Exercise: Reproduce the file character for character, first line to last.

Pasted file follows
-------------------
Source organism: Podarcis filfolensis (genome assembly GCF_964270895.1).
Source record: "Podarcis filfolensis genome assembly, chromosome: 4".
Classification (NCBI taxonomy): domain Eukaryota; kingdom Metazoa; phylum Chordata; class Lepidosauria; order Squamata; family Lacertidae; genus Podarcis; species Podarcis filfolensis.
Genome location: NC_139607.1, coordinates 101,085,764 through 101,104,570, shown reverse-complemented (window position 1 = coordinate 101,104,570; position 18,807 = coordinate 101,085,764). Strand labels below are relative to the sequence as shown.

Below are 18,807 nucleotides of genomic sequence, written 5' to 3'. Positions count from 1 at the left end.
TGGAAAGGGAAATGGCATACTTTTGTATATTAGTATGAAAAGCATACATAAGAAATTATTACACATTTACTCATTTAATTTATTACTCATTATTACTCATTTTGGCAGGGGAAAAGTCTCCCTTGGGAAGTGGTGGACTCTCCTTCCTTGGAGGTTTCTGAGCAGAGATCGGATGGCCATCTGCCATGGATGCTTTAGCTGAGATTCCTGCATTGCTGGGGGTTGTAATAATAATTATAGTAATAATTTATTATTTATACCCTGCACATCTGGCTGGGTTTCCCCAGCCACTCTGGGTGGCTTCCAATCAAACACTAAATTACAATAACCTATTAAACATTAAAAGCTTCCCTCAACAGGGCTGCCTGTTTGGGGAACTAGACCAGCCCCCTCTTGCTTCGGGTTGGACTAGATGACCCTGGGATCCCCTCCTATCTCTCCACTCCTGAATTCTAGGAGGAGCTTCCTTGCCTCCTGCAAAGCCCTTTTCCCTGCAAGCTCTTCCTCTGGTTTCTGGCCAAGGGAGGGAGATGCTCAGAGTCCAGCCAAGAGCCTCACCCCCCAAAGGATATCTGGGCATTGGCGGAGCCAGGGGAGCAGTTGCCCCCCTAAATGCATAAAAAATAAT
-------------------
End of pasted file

Source organism: Podarcis filfolensis (genome assembly GCF_964270895.1).
Source record: "Podarcis filfolensis genome assembly, chromosome: 4".
Classification (NCBI taxonomy): domain Eukaryota; kingdom Metazoa; phylum Chordata; class Lepidosauria; order Squamata; family Lacertidae; genus Podarcis; species Podarcis filfolensis.
Genome location: NC_139607.1, coordinates 101,085,764 through 101,104,570, shown reverse-complemented (window position 1 = coordinate 101,104,570; position 18,807 = coordinate 101,085,764). Strand labels below are relative to the sequence as shown.

Below are 18,807 nucleotides of genomic sequence, written 5' to 3'. Positions count from 1 at the left end.
TGGAAAGGGAAATGGCATACTTTTGTATATTAGTATGAAAAGCATACATAAGAAATTATTACACATTTACTCATTTAATTTATTACTCATTATTACTCATTTTGGCAGGGGAAAAGTCTCCCTTGGGAAGTGGTGGACTCTCCTTCCTTGGAGGTTTCTGAGCAGAGATCGGATGGCCATCTGCCATGGATGCTTTAGCTGAGATTCCTGCATTGCTGGGGGTTGTAATAATAATTATAGTAATAATTTATTATTTATACCCTGCACATCTGGCTGGGTTTCCCCAGCCACTCTGGGTGGCTTCCAATCAAACACTAAATTACAATAACCTATTAAACATTAAAAGCTTCCCTCAACAGGGCTGCCTGTTTGGGGAACTAGACCAGCCCCCTCTTGCTTCGGGTTGGACTAGATGACCCTGGGATCCCCTCCTATCTCTCCACTCCTGAATTCTAGGAGGAGCTTCCTTGCCTCCTGCAAAGCCCTTTTCCCTGCAAGCTCTTCCTCTGGTTTCTGGCCAAGGGAGGGAGATGCTCAGAGTCCAGCCAAGAGCCTCACCCCCCAAAGGATATCTGGGCATTGGCGGAGCCAGGGGAGCAGTTGCCCCCCTAAATGCATAAAAAATAAT